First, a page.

Tuesday, 07 May 2019 10:01

How is Parkinson’s Related to Dementia??

Parkinson’s disease is a neurological disorder. It's a progressive disorder of the nervous system that affects movement. It develops gradually, usually starting with barely noticeable hand tremors. About 50 – 80% of people with Parkinson’s develop Parkinson’s disease dementia, but the dementia symptoms usually several years to appear. parkinsonstages2 01 1

Typical Parkinson’s symptoms include:

  • Tremors
  • Stiffness
  • Slow movement
  • Face showing little or no expression
  • Soft or slurred speech
  • Arms that don’t swing when walking

Parkinson’s disease dementia has symptoms similar to those found in Lewy body dementia so it can sometimes be tough to diagnose.

But according to the Alzheimer’s Association, someone has Parkinson’s disease dementia if they were originally diagnosed with Parkinson’s (based on movement symptoms) and their dementia symptoms didn’t appear until a year or more later.

Symptoms of Parkinson’s disease dementia and cognitive impairment include:

  • Loss of decision-making ability
  • Inflexibility in adapting to changes
  • Disorientation in familiar surroundings
  • Problems learning new material
  • Difficulty concentrating
  • Loss of short- and long-term memory
  • Difficulty putting a sequence of events in the correct order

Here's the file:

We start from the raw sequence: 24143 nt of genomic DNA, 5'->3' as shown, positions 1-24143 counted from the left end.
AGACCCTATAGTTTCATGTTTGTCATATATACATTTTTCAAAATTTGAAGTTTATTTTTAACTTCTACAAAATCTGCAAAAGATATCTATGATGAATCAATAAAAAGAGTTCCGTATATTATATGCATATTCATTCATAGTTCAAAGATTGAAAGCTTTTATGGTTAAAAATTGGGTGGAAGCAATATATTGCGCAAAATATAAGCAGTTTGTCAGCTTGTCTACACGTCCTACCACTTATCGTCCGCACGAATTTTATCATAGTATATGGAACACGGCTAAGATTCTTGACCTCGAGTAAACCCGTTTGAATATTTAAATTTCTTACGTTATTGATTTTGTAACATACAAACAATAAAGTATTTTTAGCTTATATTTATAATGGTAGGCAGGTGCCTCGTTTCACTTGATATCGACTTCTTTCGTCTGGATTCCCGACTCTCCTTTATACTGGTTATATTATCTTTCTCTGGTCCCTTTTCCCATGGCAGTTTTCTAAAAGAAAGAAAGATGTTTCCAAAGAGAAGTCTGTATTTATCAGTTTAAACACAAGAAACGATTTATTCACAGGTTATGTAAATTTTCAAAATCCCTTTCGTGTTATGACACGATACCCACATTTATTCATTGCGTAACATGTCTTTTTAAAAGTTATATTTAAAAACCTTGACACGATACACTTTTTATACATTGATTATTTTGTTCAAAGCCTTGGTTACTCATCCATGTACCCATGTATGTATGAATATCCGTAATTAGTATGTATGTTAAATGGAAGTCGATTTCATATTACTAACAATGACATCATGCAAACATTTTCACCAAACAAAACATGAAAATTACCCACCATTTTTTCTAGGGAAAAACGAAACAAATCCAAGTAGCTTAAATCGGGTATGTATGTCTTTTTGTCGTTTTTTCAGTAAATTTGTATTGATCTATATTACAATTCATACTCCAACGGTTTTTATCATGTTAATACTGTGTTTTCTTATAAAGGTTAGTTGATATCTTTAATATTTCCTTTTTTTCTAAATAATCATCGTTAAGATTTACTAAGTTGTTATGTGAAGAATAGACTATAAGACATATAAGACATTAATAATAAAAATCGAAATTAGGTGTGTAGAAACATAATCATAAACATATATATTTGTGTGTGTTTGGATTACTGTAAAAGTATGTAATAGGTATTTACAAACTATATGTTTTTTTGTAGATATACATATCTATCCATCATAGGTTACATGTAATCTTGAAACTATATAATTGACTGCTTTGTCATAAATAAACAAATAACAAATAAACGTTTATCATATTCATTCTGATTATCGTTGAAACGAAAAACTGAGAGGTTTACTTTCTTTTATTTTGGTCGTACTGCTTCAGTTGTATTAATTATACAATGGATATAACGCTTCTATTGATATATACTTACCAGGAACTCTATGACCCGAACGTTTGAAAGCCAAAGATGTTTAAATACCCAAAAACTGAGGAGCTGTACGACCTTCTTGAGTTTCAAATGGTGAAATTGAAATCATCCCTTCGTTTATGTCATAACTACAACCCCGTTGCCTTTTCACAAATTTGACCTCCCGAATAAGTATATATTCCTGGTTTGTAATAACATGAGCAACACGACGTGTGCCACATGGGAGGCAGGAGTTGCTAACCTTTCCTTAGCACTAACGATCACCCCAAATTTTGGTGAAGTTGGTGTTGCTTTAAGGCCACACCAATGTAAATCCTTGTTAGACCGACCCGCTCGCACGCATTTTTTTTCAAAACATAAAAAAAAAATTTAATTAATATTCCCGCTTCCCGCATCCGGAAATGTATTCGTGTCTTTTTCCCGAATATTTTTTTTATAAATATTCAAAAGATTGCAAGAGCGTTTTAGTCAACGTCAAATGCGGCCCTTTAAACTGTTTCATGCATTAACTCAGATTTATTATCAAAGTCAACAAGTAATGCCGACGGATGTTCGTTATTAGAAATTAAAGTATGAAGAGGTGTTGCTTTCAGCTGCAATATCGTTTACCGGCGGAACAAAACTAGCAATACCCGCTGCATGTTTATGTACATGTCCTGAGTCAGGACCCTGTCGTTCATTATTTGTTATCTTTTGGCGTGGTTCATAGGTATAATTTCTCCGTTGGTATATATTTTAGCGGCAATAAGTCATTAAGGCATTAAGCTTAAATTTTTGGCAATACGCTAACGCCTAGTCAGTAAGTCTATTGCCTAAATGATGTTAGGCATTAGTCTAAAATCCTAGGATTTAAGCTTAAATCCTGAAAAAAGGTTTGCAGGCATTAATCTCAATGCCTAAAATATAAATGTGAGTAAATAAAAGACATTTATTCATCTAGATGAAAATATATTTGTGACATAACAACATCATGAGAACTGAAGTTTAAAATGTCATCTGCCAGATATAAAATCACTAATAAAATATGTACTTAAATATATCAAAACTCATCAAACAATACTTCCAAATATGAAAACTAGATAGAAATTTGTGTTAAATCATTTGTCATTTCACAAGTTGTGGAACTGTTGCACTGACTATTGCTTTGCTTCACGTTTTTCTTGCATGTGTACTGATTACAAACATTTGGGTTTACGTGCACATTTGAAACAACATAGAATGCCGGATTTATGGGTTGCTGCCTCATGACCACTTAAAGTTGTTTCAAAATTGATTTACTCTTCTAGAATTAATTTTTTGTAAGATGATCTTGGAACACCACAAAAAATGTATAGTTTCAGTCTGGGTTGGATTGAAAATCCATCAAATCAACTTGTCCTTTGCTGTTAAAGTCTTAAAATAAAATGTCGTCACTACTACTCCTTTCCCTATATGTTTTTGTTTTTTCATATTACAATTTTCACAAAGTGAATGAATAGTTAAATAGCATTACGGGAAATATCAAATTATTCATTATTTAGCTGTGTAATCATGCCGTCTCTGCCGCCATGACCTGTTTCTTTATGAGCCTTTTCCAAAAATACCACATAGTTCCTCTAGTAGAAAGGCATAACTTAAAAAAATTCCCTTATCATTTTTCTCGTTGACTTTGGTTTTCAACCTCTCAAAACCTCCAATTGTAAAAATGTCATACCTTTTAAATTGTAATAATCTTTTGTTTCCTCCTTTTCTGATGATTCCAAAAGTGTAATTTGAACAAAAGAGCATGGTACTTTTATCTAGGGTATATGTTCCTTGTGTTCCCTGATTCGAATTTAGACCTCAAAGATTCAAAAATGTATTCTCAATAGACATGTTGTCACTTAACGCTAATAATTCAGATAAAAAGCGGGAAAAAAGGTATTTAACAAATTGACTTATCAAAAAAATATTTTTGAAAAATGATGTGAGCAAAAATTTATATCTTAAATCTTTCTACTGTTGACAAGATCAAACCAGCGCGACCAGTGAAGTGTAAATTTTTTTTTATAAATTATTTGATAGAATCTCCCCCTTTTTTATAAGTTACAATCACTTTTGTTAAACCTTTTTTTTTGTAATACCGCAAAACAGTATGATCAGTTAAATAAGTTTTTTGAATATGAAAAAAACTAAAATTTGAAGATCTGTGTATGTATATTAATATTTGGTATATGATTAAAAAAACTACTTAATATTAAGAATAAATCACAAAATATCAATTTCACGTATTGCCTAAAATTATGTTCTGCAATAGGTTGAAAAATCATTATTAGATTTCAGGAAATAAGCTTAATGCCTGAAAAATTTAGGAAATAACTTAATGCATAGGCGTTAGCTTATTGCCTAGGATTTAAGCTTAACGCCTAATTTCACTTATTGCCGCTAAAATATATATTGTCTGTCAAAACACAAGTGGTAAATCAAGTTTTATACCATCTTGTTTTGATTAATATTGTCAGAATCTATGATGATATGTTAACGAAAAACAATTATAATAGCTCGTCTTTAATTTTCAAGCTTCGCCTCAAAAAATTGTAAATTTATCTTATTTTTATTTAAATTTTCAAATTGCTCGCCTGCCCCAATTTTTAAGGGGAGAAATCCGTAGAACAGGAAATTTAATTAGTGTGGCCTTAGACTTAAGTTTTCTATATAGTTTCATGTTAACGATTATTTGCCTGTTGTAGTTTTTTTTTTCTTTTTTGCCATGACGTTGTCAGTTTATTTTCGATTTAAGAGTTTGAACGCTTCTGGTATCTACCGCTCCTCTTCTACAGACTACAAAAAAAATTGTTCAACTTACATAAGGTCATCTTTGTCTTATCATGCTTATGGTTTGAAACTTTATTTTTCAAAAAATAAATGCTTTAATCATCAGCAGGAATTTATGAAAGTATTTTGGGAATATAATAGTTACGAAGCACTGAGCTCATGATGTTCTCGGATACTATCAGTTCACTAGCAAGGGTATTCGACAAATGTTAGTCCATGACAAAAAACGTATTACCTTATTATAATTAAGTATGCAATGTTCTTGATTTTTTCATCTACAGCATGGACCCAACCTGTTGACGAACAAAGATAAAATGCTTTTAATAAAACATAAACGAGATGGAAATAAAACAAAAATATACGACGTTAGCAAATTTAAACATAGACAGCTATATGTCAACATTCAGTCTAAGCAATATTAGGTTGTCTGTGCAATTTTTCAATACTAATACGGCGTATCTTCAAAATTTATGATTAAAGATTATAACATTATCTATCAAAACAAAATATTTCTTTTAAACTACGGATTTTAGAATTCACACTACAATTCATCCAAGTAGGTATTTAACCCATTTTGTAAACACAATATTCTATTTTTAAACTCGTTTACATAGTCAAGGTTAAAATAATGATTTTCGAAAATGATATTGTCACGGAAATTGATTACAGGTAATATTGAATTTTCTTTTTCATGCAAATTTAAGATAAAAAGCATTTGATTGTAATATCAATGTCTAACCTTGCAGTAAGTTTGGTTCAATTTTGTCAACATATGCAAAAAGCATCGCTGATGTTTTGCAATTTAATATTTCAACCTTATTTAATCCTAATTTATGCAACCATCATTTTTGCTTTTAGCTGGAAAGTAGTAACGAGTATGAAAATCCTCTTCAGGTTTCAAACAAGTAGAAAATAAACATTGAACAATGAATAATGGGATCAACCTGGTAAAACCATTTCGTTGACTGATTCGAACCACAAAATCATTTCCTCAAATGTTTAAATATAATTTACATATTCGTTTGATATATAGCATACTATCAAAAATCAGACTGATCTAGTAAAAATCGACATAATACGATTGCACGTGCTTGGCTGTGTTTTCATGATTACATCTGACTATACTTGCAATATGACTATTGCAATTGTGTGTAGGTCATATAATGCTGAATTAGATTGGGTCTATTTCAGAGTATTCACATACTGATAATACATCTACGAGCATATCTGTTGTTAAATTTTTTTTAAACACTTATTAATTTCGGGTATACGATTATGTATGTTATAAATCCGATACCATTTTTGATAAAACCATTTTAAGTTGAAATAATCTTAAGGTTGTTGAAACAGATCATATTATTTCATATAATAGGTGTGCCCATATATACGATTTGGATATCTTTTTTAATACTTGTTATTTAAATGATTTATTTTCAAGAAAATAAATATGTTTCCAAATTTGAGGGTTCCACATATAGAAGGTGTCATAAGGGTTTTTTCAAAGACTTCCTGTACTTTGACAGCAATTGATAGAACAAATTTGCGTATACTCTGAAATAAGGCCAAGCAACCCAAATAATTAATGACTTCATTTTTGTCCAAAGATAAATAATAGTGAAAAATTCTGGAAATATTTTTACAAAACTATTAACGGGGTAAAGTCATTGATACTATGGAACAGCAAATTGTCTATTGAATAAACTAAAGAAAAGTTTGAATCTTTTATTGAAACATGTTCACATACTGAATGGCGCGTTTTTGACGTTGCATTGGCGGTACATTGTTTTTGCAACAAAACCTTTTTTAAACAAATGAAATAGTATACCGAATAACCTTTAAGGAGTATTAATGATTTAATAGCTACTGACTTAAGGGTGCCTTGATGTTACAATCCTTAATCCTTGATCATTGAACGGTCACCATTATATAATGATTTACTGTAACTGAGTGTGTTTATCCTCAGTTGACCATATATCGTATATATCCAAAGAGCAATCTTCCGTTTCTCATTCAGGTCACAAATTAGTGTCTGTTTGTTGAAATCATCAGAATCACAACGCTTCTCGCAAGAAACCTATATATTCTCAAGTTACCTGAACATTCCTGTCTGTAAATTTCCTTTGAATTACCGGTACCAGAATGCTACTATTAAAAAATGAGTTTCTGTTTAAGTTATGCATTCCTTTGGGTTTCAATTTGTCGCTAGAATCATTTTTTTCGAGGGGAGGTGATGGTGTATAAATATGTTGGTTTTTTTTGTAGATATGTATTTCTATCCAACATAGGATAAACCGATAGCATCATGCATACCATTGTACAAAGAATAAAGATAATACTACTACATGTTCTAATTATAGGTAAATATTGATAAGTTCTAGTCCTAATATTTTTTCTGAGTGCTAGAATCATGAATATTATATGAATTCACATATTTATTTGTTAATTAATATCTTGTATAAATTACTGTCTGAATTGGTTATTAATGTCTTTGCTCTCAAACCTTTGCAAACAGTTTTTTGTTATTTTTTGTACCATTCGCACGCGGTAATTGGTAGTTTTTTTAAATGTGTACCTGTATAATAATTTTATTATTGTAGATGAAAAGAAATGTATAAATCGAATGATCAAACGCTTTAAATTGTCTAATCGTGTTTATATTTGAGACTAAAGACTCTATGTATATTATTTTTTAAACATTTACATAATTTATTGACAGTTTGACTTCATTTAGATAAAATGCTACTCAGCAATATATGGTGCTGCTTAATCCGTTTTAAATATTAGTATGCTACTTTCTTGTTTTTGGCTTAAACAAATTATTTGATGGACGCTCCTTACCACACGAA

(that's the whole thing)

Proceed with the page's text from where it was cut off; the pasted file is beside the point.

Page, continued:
• Problems using and understanding complex language

There are other causes of dementia-like symptoms in Parkinson’s disease. Dementia isn’t the only reason for someone with Parkinson’s to have dementia-like symptoms. They could also be caused by mental disorders, treatable conditions, or medication side effects.

Common mental disorders in Parkinson’s disease could also cause dementia-like symptoms, including:

  • Depression –  sadness, tearfulness, fatigue, withdrawal, loss of interest in activities once enjoyed, sleeping too much or too little, weight gain or loss
  • Anxiety – excessive worry or fear that disrupts everyday activities or relationships, restlessness, extreme fatigue, muscle tension, sleeping problems
  • Psychosis – inability to think realistically, hallucinations, delusions (believing in things that are untrue), paranoia (suspicious and feeling controlled by others), and problems with thinking clearly

Parkinson’s disease is tough to live with, both for the person affected and their family. Support groups are filled with people who are going through very similar experiences. They’re a great place to safely vent frustrations, get new ideas for how to cope or solve problems, and learn about helpful resources. Ruby Pardue Blackburn has an online support group through Facebook called Diamonds of Dementia. We welcome new members, check it out!

 

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